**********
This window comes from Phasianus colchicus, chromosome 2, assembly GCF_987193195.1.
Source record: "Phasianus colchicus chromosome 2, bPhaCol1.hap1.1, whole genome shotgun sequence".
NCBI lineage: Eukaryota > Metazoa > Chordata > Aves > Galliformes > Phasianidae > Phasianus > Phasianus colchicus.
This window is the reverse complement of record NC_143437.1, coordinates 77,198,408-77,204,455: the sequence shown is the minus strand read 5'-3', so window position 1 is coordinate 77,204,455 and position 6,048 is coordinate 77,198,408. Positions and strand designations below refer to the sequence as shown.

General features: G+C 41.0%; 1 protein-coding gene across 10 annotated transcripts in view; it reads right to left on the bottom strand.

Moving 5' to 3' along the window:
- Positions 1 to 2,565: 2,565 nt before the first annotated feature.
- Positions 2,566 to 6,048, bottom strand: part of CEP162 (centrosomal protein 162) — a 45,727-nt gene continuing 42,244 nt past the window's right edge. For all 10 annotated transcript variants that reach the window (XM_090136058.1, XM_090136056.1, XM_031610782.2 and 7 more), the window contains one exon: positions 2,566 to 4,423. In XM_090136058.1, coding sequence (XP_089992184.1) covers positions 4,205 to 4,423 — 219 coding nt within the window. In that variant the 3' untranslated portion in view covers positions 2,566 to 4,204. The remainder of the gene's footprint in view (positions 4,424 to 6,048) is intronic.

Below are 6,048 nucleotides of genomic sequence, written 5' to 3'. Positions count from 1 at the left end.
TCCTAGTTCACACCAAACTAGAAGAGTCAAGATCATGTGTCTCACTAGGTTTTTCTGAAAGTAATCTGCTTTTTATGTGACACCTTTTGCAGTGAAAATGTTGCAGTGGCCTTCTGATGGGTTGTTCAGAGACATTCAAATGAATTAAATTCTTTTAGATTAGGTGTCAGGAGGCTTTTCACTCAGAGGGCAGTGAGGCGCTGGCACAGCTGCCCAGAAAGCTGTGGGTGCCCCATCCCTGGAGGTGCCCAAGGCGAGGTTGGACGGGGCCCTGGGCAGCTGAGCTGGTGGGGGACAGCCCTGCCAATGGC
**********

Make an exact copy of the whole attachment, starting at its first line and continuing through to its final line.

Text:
This window comes from Phasianus colchicus, chromosome 2, assembly GCF_987193195.1.
Source record: "Phasianus colchicus chromosome 2, bPhaCol1.hap1.1, whole genome shotgun sequence".
NCBI lineage: Eukaryota > Metazoa > Chordata > Aves > Galliformes > Phasianidae > Phasianus > Phasianus colchicus.
This window is the reverse complement of record NC_143437.1, coordinates 77,198,408-77,204,455: the sequence shown is the minus strand read 5'-3', so window position 1 is coordinate 77,204,455 and position 6,048 is coordinate 77,198,408. Positions and strand designations below refer to the sequence as shown.

General features: G+C 41.0%; 1 protein-coding gene across 10 annotated transcripts in view; it reads right to left on the bottom strand.

Moving 5' to 3' along the window:
- Positions 1 to 2,565: 2,565 nt before the first annotated feature.
- Positions 2,566 to 6,048, bottom strand: part of CEP162 (centrosomal protein 162) — a 45,727-nt gene continuing 42,244 nt past the window's right edge. For all 10 annotated transcript variants that reach the window (XM_090136058.1, XM_090136056.1, XM_031610782.2 and 7 more), the window contains one exon: positions 2,566 to 4,423. In XM_090136058.1, coding sequence (XP_089992184.1) covers positions 4,205 to 4,423 — 219 coding nt within the window. In that variant the 3' untranslated portion in view covers positions 2,566 to 4,204. The remainder of the gene's footprint in view (positions 4,424 to 6,048) is intronic.

Below are 6,048 nucleotides of genomic sequence, written 5' to 3'. Positions count from 1 at the left end.
TCCTAGTTCACACCAAACTAGAAGAGTCAAGATCATGTGTCTCACTAGGTTTTTCTGAAAGTAATCTGCTTTTTATGTGACACCTTTTGCAGTGAAAATGTTGCAGTGGCCTTCTGATGGGTTGTTCAGAGACATTCAAATGAATTAAATTCTTTTAGATTAGGTGTCAGGAGGCTTTTCACTCAGAGGGCAGTGAGGCGCTGGCACAGCTGCCCAGAAAGCTGTGGGTGCCCCATCCCTGGAGGTGCCCAAGGCGAGGTTGGACGGGGCCCTGGGCAGCTGAGCTGGTGGGGGACAGCCCTGCCAATGGC